Is the Cedar Rapids Gazette investigating Iowa? Are the Star-Tribune and Pioneer-Press going to battle over who can do the best job of looking in to Goldie Gopher’s closets? What about the Detroit Free Press or the Chicago Tribune or the Columbus Dispatch? In fairness, it’s probably too soon to criticize any of those fine publications for not bothering to ask questions of the local U leaders, but I’m not holding my breath until I read something, either.

Maybe bloggers should take up the challenge. It’s not likely, since most of us exist primarily because we’re among the most rabid fans of whatever sports team(s) we focus on with our blogging. But if we’re collectively at least somewhat responsible for the sorry state of the newspaper industry and investigative journalism, in particular, then maybe we should at least try.

It wouldn’t be too difficult to come up with the questions to ask. The Freeh Report did the research for us. All we have to do is look at Freeh’s recommendations and ask every other college with a big-time athletics program if they’ve already implemented something resembling those recommendations.

Given the state of investigative journalism today, however, I’m not sure it will happen. That said, an investigative journalist in Pennsylvania played a significant role in shining a bright light on Penn State. As you can imagine, the Penn State community did not react positively to that writer’s efforts. Likewise, any journalist with the courage to take on any other major football program can expect to be similarly criticized, if not ostracized.

Who will step up and ask those questions at Iowa… at Minnesota… at Michigan and Wisconsin?

The recommendations in the Freeh report are reasonable. They are, among other things, intended to assure that the kind of influence Joe Paterno had at Penn State is never again allowed to be bestowed on coach. The NCAA has mandated that Penn State accept and implement those recommendations. 

But why stop there?

Why shouldn’t EVERY university with a significant athletics program also be required by the NCAA to adopt the recommendations? If the purpose is to prevent the previous toxic environment at Penn State from ever being repeated there, shouldn’t we also want to prevent it from existing elsewhere? Do we REALLY think Penn State under Joe Paterno was so different than anywhere else?

I wish I believed that, but I don’t. Nor do I believe the NCAA has the backbone to tell Alabama and Ohio State they have to abide by the Freeh recommendations.

The Big Ten is getting a black eye in all of this, too, because PSU is a member of that organization. The conference has long crowed about how it’s more than just an athletic conference… it’s focus is also on higher education. It likes to talk about how its member institutions must meet higher standards than schools in other conferences.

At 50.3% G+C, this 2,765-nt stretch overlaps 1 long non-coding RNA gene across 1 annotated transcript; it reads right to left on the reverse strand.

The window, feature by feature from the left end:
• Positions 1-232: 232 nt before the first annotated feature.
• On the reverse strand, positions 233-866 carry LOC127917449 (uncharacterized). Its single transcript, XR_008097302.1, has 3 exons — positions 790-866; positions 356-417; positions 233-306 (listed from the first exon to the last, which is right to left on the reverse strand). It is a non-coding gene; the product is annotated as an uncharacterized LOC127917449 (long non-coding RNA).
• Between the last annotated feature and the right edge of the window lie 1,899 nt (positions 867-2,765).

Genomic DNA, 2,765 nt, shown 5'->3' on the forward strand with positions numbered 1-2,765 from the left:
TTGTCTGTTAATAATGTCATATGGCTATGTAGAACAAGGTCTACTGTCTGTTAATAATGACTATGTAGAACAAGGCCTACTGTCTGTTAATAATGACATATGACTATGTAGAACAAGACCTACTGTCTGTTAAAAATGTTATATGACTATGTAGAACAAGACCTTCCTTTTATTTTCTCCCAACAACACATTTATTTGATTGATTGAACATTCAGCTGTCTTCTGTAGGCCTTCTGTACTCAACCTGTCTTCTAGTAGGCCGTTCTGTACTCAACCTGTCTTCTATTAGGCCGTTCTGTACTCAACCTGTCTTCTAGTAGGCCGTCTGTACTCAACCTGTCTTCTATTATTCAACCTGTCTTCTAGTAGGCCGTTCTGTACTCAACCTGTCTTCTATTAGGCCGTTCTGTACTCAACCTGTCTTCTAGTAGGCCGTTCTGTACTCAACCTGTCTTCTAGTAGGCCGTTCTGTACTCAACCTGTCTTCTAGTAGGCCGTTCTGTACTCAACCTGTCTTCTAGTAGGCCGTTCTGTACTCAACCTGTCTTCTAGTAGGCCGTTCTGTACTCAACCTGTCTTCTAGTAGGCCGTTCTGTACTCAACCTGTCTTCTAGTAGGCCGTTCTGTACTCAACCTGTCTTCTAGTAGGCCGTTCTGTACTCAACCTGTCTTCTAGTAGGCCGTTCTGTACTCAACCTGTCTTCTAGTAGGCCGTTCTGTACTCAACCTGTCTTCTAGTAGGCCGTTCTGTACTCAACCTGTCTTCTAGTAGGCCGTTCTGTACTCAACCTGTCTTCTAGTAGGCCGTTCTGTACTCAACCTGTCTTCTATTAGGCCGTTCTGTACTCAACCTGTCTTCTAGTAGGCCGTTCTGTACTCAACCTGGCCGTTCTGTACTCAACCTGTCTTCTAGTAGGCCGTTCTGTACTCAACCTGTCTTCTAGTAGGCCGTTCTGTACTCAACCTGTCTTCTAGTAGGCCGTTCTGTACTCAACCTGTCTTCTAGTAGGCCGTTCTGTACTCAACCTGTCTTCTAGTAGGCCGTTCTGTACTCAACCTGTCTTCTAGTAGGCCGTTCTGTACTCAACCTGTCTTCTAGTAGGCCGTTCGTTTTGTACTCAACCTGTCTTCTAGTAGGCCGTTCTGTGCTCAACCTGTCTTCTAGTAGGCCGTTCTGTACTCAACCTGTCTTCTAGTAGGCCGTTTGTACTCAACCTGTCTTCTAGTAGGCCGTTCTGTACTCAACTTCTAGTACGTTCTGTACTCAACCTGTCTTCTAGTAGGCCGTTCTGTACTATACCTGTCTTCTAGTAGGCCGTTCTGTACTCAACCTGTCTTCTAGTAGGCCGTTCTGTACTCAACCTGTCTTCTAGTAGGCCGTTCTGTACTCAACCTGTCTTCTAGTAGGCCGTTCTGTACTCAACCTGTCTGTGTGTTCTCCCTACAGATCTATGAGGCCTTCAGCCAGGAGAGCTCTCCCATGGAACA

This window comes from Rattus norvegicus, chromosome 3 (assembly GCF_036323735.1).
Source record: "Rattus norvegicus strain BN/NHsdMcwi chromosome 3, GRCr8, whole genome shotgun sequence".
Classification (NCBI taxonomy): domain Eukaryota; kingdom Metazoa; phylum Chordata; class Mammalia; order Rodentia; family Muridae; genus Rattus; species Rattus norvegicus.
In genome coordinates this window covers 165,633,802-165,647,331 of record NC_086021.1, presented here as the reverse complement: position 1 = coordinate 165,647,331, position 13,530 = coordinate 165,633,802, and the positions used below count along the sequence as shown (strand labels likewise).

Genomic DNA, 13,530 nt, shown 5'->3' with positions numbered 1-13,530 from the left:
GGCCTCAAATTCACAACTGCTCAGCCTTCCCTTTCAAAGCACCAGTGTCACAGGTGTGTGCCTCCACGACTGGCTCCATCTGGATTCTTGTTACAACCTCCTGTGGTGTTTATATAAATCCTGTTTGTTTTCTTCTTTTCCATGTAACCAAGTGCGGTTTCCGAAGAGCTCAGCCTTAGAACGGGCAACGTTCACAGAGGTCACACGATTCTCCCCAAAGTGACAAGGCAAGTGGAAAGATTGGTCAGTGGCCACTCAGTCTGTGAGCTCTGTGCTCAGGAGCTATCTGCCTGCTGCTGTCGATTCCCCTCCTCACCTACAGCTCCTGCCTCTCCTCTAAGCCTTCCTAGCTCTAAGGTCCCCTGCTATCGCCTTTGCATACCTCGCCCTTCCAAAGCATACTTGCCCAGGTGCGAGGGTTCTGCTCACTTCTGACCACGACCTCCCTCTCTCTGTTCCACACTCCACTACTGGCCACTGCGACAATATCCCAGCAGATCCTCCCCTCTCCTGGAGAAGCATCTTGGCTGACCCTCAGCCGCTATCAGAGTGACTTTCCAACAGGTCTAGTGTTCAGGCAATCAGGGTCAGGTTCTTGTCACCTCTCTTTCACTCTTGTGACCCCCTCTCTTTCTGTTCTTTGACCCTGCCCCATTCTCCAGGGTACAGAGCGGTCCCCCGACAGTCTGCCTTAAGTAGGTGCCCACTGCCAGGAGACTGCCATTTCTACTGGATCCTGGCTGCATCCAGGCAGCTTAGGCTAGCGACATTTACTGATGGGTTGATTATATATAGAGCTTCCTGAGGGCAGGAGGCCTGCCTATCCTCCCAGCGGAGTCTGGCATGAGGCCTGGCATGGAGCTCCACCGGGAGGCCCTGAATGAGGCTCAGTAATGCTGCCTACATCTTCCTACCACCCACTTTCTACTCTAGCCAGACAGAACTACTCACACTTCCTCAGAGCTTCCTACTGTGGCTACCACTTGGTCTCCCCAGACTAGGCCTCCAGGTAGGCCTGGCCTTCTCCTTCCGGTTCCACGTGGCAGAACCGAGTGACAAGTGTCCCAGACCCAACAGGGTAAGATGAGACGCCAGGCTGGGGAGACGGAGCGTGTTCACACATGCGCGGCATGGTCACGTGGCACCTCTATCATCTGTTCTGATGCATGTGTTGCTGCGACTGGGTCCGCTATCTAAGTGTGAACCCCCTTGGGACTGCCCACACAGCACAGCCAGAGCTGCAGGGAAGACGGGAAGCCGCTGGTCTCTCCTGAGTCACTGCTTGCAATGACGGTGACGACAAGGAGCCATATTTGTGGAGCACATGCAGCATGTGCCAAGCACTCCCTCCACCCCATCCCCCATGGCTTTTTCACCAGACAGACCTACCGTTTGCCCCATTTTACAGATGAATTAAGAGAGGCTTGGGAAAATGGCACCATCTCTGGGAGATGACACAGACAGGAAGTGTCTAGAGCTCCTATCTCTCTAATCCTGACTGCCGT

Maybe it’s time to prove it.

Maybe the Big Ten should stand up and say, “Our member institutions will ALL be expected to comply with the recommendations in the Freeh report within two years or face penalties similar to those the NCAA imposed on Penn State.” Now that would get the attention of a few University presidents… and their football coaches.

God willing, we’ll never see another situation on a campus as vile as that which Jerry Sandusky and those who enabled him at Penn State are responsible for. But I’m as certain as I can be that the environment that allowed that situation to occur was not unique to Penn State and, unless someone stands up and demands that other campuses also be reviewed, Penn State will not be the last institution brought to its knees by such an environment.

The NCAA won’t do the right thing and impose Freeh’s recommendations on all programs, but the Big Ten should. And if they won’t, someone should ask Jim Delany and the member presidents to go on the record and explain why not.

- JC

UPDATE: As was predictable and likely appropriate, the Big Ten has added its own additional penalties upon Penn State. The penalties involve censure, lack of eligibility for the Conference Championship game (which was a no-brainer, since they aren’t eligible for bowl play) and loss of their share of bowl revenue for four years. I still believe the BIG presidents should turn their attention to their own glass houses, rather than simply pile on Penn State.

2 thoughts on “Glass Houses of the Big Ten

  1. I highly recommend reading “Sway” by Ori and Rahm Brafman. It’s a business/psychology book that explores irrational thought. It could be that the PSU athletics directors were so concerned about the image of their football program that they decided to try and keep the allegations against Jerry Sandusky under the rug. This is the same type of thinking that resulted in a pilot causing the worst plane crash in history: he was so worried about his reputation of punctuality that he decided to take off in a fog, only to collide with another plane on the runway.

  2. Could be dangerous for me to read that, shannon. I’m afraid I’d recognize too many issues that apply to myself. I’m prone to irrational thought, myself!

    Seriously, however, I’ll look for it. Thanks. There are still so many questions in peoples’ minds concerning how so many otherwise intelligent and ethical people could make such awful decisions.